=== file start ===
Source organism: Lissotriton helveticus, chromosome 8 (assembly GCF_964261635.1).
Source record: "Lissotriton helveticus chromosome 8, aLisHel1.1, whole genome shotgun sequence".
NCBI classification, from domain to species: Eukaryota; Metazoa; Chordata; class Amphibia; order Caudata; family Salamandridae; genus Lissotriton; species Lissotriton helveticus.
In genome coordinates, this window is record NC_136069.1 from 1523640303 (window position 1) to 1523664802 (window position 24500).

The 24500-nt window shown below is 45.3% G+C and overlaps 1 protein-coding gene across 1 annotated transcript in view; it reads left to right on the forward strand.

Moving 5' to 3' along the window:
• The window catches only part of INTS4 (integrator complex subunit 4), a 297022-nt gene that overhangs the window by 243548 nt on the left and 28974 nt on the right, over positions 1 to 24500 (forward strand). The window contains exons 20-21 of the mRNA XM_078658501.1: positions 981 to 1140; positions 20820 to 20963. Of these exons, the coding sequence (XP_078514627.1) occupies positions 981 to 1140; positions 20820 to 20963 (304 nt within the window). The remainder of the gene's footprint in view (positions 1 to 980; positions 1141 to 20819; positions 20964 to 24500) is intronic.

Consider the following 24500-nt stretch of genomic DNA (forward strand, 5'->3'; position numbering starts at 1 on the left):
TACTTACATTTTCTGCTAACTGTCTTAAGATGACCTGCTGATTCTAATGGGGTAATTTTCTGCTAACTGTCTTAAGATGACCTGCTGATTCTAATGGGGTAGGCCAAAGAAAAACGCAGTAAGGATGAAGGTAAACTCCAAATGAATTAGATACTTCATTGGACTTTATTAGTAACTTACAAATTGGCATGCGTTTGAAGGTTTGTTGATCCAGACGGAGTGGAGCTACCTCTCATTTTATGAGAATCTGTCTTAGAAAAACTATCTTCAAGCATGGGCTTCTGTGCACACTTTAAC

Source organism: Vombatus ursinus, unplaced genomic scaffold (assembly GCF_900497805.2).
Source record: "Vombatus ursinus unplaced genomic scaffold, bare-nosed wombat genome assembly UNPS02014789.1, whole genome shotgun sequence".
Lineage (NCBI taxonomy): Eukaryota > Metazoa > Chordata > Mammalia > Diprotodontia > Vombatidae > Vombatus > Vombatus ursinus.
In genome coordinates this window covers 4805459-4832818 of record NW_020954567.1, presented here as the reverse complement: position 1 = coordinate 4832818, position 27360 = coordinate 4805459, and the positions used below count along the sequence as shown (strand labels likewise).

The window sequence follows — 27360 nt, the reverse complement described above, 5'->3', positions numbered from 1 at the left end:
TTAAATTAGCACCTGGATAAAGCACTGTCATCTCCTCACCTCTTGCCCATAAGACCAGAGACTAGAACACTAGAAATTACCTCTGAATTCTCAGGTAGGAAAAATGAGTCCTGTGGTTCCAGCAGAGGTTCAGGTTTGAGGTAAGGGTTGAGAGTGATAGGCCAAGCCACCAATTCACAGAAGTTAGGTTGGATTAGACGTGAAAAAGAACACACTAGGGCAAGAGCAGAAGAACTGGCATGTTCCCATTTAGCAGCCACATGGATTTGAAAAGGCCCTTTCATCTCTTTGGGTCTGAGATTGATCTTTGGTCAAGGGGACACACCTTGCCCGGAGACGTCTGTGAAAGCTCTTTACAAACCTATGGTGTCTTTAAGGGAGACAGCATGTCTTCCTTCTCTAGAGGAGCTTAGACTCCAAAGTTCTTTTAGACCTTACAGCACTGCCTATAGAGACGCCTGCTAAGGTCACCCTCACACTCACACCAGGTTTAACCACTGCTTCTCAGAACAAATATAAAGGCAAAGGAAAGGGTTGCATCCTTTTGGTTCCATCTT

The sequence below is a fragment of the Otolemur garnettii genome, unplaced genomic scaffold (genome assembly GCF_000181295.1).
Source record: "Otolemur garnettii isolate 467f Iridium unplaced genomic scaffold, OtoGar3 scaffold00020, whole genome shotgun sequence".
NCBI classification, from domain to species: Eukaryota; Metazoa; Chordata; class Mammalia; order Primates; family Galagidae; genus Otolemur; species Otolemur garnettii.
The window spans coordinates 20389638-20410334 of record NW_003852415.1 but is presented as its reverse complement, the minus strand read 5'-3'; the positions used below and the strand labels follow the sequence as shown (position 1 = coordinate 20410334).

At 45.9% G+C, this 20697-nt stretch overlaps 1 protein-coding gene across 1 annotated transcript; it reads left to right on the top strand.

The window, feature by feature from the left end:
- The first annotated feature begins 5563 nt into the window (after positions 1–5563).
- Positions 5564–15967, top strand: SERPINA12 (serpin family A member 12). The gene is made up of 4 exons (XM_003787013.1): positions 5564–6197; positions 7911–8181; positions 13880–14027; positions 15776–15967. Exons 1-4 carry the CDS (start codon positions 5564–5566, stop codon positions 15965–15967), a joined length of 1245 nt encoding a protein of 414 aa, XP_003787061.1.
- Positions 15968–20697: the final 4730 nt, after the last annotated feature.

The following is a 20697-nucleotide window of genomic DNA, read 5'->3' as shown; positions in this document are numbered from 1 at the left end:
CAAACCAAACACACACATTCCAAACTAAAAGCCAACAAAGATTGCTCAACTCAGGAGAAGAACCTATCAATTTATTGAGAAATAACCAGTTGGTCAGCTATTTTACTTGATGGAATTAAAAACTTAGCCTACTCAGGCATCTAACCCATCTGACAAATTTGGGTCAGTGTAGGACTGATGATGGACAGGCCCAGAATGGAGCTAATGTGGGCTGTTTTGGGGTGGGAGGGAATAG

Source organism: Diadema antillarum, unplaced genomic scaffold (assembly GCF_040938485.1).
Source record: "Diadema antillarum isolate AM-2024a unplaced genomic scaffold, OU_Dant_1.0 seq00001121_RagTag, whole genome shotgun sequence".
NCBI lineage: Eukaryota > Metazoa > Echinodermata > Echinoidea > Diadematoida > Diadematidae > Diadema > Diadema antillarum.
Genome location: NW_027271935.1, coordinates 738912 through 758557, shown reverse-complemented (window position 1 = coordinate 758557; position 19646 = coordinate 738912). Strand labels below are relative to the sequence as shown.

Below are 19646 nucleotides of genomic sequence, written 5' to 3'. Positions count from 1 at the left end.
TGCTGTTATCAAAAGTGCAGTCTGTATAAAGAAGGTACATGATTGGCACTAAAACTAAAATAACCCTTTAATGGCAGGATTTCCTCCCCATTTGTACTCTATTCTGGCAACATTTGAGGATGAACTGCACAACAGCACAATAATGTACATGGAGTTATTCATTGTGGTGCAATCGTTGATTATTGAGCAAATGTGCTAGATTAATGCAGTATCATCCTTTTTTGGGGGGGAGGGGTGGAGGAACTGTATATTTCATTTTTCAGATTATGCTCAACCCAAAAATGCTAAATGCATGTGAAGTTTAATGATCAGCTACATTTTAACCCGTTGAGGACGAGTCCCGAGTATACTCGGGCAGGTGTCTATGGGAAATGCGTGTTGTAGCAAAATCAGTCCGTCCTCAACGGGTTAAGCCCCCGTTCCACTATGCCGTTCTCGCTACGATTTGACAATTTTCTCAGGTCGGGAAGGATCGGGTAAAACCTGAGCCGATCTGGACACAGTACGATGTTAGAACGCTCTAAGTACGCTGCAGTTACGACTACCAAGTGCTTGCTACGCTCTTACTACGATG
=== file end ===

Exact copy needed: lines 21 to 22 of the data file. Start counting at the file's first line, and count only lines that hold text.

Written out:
The window, feature by feature from the left end:
- The first annotated feature begins 5563 nt into the window (after positions 1–5563).